REVIEW // Thundercat – Drunk (Brainfeeder)

This article originally appeared on God Is In The TV

“I’ve always tried to hold true to what Erykah Badu and Flying Lotus told me: It has to come from an honest place,” says Thundercat.  “I feel like it’s a place that I’ve been in different ways, seen different angles of and it’s been a bit inspirational – the drinking.”  And so welcome to the not-so-sober world of the singer and bassist’s third full-length record Drunk.  From track one, he literally invites you to come tumbling down the ‘Rabbot Ho’ with him, encouraging you to become fully enveloped in his universe.

And if you want to delve into a realm that’s filled with a fusion of hip hop, jazz, R&B, pure pop, funk and even a touch of disco, you’ve come to the right place.  The heady genre fusions of collaborator Flying Lotus are all over Drunk, especially when it comes to ‘Uh Uh’, an astonishing instrumental thrill-ride that consolidates everything that’s good about Thundercat’s music.  ‘Bus In These Streets’ is a sparkling upbeat pop track, but there’s also some breathing room too, with both slow jams ‘Lava Lamp’ and ‘Drink Dat’ turning the lights down low.

The genre-bending would be mesmerising enough, but most of the tracks are also punctuated with added sound effects and layers upon layers of neon-coloured retro electronica that’s thoroughly charming.  The short skit ‘Jameel’s Space Ride’ is jam-packed with cheesy but utterly gleeful synth tones, while ‘Show You The Way’ riffs on vintage R&B alongside Kenny Loggins and The Doobie Brothers’ Michael McDonald.  But then it closes with sound effects ripped straight from Sega MegaDrive-era Sonic The Hedgehog.  And everyone knows that old Sonic music rocks.

Beyond the music though, there’s another reason that Drunk is so compelling: it’s very, very funny.  It’s not intended as a comedy album but most tracks are more than liberally laced with incredibly black and often highly surreal humour, which just adds to its pull.

‘A Fan’s Mail (Tron Song Suite II)’ has seemingly nothing to do with the movie Tron, but it does muse that “everybody wants to be a cat.” Living up to his name, Thundercat then says “I’m a cat” and then proceeds to meow repeatedly, both mocking our society’s obsession with felines and mimicking the silly conversations we sometimes have after having one too many.  On ‘Them Changes,’ his first exclamation is “nobody move, there’s blood on the floor/ And I can’t find my heart.”  It turns out that he literally cut out his heart to give to a woman, and he thinks “it must have fell when I lost my mind.”  It’s a tale that calls to mind Sufjan Stevens’ ‘I Walked,’ but instead of balancing its humour with remorse, Thundercat plays up the laughs.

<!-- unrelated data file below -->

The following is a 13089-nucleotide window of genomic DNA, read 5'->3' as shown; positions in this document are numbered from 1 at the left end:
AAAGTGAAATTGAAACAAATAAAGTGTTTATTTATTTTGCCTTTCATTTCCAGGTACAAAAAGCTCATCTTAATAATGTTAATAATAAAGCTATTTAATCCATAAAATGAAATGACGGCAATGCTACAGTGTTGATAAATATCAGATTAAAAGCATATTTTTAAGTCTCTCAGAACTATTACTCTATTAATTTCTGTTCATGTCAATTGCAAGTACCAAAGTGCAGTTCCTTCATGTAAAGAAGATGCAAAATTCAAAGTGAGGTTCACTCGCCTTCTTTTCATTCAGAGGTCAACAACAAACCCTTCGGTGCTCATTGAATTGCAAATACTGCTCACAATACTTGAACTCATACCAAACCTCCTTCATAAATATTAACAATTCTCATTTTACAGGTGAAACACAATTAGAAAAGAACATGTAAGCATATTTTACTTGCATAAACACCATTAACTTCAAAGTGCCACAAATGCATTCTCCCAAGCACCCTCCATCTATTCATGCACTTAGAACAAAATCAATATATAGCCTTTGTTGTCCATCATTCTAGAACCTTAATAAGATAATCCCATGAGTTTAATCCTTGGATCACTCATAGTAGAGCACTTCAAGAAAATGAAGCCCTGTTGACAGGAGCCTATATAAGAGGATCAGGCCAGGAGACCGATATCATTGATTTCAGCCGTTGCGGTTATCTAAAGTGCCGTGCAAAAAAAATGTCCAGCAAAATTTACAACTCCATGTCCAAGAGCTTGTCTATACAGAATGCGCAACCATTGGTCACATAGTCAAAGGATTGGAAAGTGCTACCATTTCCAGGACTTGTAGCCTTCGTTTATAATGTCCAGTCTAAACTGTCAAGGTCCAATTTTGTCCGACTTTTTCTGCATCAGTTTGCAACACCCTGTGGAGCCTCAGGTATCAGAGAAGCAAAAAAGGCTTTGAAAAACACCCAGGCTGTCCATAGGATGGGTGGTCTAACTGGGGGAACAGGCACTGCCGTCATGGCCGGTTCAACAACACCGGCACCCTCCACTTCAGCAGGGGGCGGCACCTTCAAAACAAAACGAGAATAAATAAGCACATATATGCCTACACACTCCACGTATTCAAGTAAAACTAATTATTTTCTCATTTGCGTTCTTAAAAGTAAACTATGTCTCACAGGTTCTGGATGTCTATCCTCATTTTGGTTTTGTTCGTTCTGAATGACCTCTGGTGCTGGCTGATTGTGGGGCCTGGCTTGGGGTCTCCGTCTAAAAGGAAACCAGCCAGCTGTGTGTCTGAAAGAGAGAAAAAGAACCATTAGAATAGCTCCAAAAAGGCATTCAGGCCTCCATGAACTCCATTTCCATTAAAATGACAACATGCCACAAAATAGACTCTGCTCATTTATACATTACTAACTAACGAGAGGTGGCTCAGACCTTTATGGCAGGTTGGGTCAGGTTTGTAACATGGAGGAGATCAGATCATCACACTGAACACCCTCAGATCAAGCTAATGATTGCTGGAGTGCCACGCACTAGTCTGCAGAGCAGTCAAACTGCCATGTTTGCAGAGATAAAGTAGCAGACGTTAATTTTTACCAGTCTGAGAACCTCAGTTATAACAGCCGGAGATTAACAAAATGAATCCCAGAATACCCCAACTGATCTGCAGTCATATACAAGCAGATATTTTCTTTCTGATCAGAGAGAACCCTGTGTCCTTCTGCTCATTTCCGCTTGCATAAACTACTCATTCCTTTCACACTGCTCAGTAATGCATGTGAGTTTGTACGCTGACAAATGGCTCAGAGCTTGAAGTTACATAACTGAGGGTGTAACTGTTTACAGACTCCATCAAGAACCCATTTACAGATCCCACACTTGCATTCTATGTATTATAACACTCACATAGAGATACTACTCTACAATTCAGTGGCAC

A lot of the album’s funniest moments though are derived from pop culture references.  ‘Tokyo’ is, you guessed it, a song about doing some clichéd activities in the Japanese capital, but there’s also at least three references to cult anime Dragon Ball Z.  Hearing Thundercat say “I’m over 9000” probably won’t get old anytime soon.  On his duet with Pharrell, ‘The Turn Down,’ he laments over the mess that he’s made before asking “oh my god, where’s Captain Planet?”  Even the environmental crusader couldn’t help this situation though.

The pinnacle of Thundercat’s humour comes in the form of ‘Friend Zone.’  It’s a tale of a man who refuses to talk to a woman because she turned down his advances.  But this isn’t a bitter tirade against the woman.  Instead, he uses his character to satirise the stereotypical “nice guy” who feels he gets turned down without reason and now has nothing better to do than play video games (indeed he says, “I’d like to play Diablo” and “I’d rather play Mortal Kombat anyway”).  There’s even a bit of a meta moment when the narrator says “bitch don’t kill my vibe,” referencing the title of a 2012 track by Kendrick Lamar who also happens to have a guest verse on Drunk.

It’s sozzled, it’s high as a kite and sometimes it’s just downright psychotic.  But it’s because of the maniacal shifts in tone, its massive melting pot of sounds and Thundercat’s hysterical (sometimes in more ways than one) yet honest ramblings that Drunk will probably go down as his magnum opus.  It’s an intoxicating ‘Rabbot Ho’ you’ll want to keep diving down again and again.

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